1896. Categorical risk perception drives variability in clinician antibiotic prescribing in the acute-care setting
Session: Poster Abstract Session: Antibiotic Stewardship: Outpatient and ED
Saturday, October 29, 2016
Room: Poster Hall
Background: Inappropriate antibiotic prescribing, particularly for upper respiratory infections (URIs), is a major driver of antibiotic resistance. Despite clear, evidence-based guidelines for treating upper respiratory illness, there is significant variability in prescribing rates by physician. A lack of clarity regarding the drivers of prescribing variability hampers the effectiveness of interventions to reduce inappropriate prescribing. To advance understanding of the drivers of variability in antibiotic prescribing, we applied fuzzy-trace theory, a theory of medical decision making that helps explain how judgments are formed based on the categorical meanings or gists that individuals derive from information.

Methods: Retrospective prescribing decisions for emergency department patients with a URI diagnosis over a 17-month time period were combined with survey data on categorical gists that underlie clinician prescribing decisions in a multivariate regression model.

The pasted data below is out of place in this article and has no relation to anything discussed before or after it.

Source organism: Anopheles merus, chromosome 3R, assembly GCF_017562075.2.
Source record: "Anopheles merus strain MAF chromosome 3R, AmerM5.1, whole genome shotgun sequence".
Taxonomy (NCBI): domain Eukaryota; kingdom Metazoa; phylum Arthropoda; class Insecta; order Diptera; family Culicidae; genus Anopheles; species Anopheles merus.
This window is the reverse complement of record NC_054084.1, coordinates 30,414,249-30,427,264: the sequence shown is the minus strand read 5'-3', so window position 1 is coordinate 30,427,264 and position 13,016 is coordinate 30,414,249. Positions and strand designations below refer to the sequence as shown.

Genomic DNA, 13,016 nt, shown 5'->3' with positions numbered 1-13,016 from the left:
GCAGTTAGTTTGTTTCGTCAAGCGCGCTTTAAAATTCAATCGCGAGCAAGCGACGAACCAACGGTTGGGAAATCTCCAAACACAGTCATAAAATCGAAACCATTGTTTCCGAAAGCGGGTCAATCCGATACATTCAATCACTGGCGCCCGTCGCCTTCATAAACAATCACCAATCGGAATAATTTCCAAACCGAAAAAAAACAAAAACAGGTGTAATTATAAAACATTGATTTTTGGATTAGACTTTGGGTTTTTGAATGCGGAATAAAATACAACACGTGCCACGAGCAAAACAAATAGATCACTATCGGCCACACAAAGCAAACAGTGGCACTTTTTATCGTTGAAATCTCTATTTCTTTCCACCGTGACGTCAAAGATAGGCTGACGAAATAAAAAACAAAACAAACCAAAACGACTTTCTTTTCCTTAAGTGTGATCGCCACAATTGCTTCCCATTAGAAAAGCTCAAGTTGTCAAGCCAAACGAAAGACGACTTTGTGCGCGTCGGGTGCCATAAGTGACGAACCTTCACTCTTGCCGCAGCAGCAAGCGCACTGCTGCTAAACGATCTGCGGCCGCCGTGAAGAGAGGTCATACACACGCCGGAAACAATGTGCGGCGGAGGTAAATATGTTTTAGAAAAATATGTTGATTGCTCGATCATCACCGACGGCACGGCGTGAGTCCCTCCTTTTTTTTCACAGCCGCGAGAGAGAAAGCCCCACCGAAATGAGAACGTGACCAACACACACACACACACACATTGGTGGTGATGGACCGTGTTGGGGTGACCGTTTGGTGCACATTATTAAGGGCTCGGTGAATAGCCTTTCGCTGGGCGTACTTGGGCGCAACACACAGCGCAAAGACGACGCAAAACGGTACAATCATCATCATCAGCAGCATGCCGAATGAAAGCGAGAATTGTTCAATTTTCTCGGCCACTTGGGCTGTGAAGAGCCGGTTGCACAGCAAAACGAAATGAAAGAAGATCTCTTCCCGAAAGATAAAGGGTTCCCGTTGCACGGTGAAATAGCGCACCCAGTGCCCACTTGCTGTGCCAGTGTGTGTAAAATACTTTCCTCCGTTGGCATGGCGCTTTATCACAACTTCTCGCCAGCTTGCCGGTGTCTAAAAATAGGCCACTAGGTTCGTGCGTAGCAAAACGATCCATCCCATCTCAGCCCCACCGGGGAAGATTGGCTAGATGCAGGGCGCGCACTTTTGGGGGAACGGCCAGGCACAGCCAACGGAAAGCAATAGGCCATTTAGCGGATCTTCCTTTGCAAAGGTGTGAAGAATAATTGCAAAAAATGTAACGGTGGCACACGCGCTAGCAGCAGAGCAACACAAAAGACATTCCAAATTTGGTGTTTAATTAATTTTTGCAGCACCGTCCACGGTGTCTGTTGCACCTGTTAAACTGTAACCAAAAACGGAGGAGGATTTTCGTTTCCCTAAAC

Results: Antibiotic prescribing was highly variable (figure). A total of 94 clinicians completed the survey (61% completion rate). The categorical gists relating to side-effects and risk-taking captured the majority (66%) of variance in the survey results, while satisfying patients was not regarded as significant. Analysis >4,000 patient URI encounters found that variability in antibiotic prescribing rate was most significantly explained by categorical gists of the prescribers. In particular, greater agreement with statements capturing the “why not take a risk” categorical gist had increased rates of prescribing. Those who did not agree with the gist relating to side effects also had higher prescribing rates.

Conclusion: Our results provide evidence that clinicians’ prescribing decisions are not principally motivated by a desire to satisfy patients, but by a strategic bias assuming that the possibility of effective treatment trumps risk of antibiotic-associated side effects. Greater regard for the significance of side effects ameliorates this bias. Interventions that emphasize the non-negligible possibility of serious side-effects of antibiotic use may thus be more effective than current approaches using education to reduce inappropriate prescribing.

Eili Klein, PhD, Center for Disease Dynamics, Economics & Policy, Washington, DC; Emergency Medicine, Johns Hopkins University, Baltimore, MD, Elena Martinez, MS, MPH, Center for Disease Dynamics, Economics, and Policy, Washington, DC, Larissa May, MD, MSPH, Emergency Medicine, The George Washington University, Washington, DC, Mustapha Saheed, MD, Johns Hopkins Medical Institutions, Baltimore, MD, Valerie Reyna, PhD, Cornell University, Ithaca, NY and David Broniatowski, PhD, The George Washington University, Washington, DC

Disclosures:

E. Klein, None

E. Martinez, None

L. May, None

M. Saheed, None

V. Reyna, None

D. Broniatowski, None

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